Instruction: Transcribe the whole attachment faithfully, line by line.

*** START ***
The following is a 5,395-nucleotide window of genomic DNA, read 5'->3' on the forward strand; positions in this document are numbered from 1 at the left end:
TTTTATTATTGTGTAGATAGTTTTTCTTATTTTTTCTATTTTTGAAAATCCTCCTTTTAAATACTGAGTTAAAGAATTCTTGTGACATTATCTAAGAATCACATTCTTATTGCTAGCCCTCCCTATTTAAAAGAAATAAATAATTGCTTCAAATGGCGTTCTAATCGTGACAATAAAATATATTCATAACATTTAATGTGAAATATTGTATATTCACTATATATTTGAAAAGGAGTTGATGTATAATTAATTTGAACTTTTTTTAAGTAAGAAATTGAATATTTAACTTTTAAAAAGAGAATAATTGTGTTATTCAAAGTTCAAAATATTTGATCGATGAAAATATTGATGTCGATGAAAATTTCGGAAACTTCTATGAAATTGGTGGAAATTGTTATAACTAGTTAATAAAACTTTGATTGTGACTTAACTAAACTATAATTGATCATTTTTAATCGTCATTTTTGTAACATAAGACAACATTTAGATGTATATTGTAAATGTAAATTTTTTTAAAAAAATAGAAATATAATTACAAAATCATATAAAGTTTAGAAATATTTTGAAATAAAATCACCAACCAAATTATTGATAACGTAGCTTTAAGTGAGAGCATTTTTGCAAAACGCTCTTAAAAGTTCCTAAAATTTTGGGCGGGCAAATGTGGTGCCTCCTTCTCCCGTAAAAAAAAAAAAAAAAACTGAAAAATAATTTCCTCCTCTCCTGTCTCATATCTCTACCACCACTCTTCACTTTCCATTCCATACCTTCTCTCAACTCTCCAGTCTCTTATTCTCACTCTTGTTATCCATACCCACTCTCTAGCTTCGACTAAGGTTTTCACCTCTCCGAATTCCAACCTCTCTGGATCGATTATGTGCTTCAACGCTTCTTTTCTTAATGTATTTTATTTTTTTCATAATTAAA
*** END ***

The following is a 5,395-nucleotide window of genomic DNA, read 5'->3' on the forward strand; positions in this document are numbered from 1 at the left end:
TTTTATTATTGTGTAGATAGTTTTTCTTATTTTTTCTATTTTTGAAAATCCTCCTTTTAAATACTGAGTTAAAGAATTCTTGTGACATTATCTAAGAATCACATTCTTATTGCTAGCCCTCCCTATTTAAAAGAAATAAATAATTGCTTCAAATGGCGTTCTAATCGTGACAATAAAATATATTCATAACATTTAATGTGAAATATTGTATATTCACTATATATTTGAAAAGGAGTTGATGTATAATTAATTTGAACTTTTTTTAAGTAAGAAATTGAATATTTAACTTTTAAAAAGAGAATAATTGTGTTATTCAAAGTTCAAAATATTTGATCGATGAAAATATTGATGTCGATGAAAATTTCGGAAACTTCTATGAAATTGGTGGAAATTGTTATAACTAGTTAATAAAACTTTGATTGTGACTTAACTAAACTATAATTGATCATTTTTAATCGTCATTTTTGTAACATAAGACAACATTTAGATGTATATTGTAAATGTAAATTTTTTTAAAAAAATAGAAATATAATTACAAAATCATATAAAGTTTAGAAATATTTTGAAATAAAATCACCAACCAAATTATTGATAACGTAGCTTTAAGTGAGAGCATTTTTGCAAAACGCTCTTAAAAGTTCCTAAAATTTTGGGCGGGCAAATGTGGTGCCTCCTTCTCCCGTAAAAAAAAAAAAAAAAACTGAAAAATAATTTCCTCCTCTCCTGTCTCATATCTCTACCACCACTCTTCACTTTCCATTCCATACCTTCTCTCAACTCTCCAGTCTCTTATTCTCACTCTTGTTATCCATACCCACTCTCTAGCTTCGACTAAGGTTTTCACCTCTCCGAATTCCAACCTCTCTGGATCGATTATGTGCTTCAACGCTTCTTTTCTTAATGTATTTTATTTTTTTCATAATTAAA